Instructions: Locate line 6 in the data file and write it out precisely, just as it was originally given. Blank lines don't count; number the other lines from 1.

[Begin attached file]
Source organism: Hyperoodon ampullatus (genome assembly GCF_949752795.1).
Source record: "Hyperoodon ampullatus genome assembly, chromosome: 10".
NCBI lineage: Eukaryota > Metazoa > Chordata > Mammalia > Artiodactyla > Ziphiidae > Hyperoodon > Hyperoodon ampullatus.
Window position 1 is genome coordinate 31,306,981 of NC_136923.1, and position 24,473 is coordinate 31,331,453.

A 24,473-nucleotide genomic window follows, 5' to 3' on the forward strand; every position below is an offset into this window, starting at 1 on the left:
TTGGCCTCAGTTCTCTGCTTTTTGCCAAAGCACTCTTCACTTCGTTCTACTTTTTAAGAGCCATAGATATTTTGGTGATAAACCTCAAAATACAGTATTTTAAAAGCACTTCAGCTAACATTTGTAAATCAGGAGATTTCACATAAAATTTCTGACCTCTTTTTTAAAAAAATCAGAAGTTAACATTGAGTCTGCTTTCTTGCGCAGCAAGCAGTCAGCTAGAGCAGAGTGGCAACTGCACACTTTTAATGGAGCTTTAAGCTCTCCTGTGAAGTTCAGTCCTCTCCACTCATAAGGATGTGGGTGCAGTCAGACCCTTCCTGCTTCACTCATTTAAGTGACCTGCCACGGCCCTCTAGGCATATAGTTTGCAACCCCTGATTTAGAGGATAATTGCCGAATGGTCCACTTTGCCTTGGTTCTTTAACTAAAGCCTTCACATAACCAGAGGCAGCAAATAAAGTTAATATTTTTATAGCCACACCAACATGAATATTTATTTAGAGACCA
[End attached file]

TTGGCCTCAGTTCTCTGCTTTTTGCCAAAGCACTCTTCACTTCGTTCTACTTTTTAAGAGCCATAGATATTTTGGTGATAAACCTCAAAATACAGTATTTTAAAAGCACTTCAGCTAACATTTGTAAATCAGGAGATTTCACATAAAATTTCTGACCTCTTTTTTAAAAAAATCAGAAGTTAACATTGAGTCTGCTTTCTTGCGCAGCAAGCAGTCAGCTAGAGCAGAGTGGCAACTGCACACTTTTAATGGAGCTTTAAGCTCTCCTGTGAAGTTCAGTCCTCTCCACTCATAAGGATGTGGGTGCAGTCAGACCCTTCCTGCTTCACTCATTTAAGTGACCTGCCACGGCCCTCTAGGCATATAGTTTGCAACCCCTGATTTAGAGGATAATTGCCGAATGGTCCACTTTGCCTTGGTTCTTTAACTAAAGCCTTCACATAACCAGAGGCAGCAAATAAAGTTAATATTTTTATAGCCACACCAACATGAATATTTATTTAGAGACCA